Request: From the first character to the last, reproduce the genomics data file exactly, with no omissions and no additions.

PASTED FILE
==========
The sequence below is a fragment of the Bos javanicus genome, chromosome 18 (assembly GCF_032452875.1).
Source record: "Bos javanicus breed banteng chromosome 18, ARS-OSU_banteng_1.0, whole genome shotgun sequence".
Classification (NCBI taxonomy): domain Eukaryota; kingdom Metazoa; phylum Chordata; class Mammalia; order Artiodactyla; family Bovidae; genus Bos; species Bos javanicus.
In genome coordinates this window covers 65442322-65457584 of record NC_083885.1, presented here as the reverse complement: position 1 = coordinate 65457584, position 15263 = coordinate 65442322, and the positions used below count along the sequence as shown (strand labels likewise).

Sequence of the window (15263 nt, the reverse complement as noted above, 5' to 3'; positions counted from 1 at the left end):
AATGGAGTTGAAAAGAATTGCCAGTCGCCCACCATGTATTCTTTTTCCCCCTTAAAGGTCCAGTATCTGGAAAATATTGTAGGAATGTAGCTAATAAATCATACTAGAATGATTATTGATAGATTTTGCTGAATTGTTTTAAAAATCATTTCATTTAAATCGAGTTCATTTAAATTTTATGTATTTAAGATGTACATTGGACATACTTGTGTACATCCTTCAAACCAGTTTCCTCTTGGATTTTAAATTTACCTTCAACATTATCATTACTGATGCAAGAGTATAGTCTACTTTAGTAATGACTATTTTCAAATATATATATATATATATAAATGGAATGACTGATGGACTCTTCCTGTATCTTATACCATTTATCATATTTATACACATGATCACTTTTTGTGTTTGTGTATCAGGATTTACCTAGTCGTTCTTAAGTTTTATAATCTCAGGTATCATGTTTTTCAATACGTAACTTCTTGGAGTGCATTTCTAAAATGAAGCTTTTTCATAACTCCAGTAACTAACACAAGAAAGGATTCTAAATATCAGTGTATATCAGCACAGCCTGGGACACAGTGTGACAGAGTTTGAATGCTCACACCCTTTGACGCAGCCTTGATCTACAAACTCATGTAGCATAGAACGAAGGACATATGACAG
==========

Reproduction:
The sequence below is a fragment of the Bos javanicus genome, chromosome 18 (assembly GCF_032452875.1).
Source record: "Bos javanicus breed banteng chromosome 18, ARS-OSU_banteng_1.0, whole genome shotgun sequence".
Classification (NCBI taxonomy): domain Eukaryota; kingdom Metazoa; phylum Chordata; class Mammalia; order Artiodactyla; family Bovidae; genus Bos; species Bos javanicus.
In genome coordinates this window covers 65442322-65457584 of record NC_083885.1, presented here as the reverse complement: position 1 = coordinate 65457584, position 15263 = coordinate 65442322, and the positions used below count along the sequence as shown (strand labels likewise).

Sequence of the window (15263 nt, the reverse complement as noted above, 5' to 3'; positions counted from 1 at the left end):
AATGGAGTTGAAAAGAATTGCCAGTCGCCCACCATGTATTCTTTTTCCCCCTTAAAGGTCCAGTATCTGGAAAATATTGTAGGAATGTAGCTAATAAATCATACTAGAATGATTATTGATAGATTTTGCTGAATTGTTTTAAAAATCATTTCATTTAAATCGAGTTCATTTAAATTTTATGTATTTAAGATGTACATTGGACATACTTGTGTACATCCTTCAAACCAGTTTCCTCTTGGATTTTAAATTTACCTTCAACATTATCATTACTGATGCAAGAGTATAGTCTACTTTAGTAATGACTATTTTCAAATATATATATATATATATAAATGGAATGACTGATGGACTCTTCCTGTATCTTATACCATTTATCATATTTATACACATGATCACTTTTTGTGTTTGTGTATCAGGATTTACCTAGTCGTTCTTAAGTTTTATAATCTCAGGTATCATGTTTTTCAATACGTAACTTCTTGGAGTGCATTTCTAAAATGAAGCTTTTTCATAACTCCAGTAACTAACACAAGAAAGGATTCTAAATATCAGTGTATATCAGCACAGCCTGGGACACAGTGTGACAGAGTTTGAATGCTCACACCCTTTGACGCAGCCTTGATCTACAAACTCATGTAGCATAGAACGAAGGACATATGACAG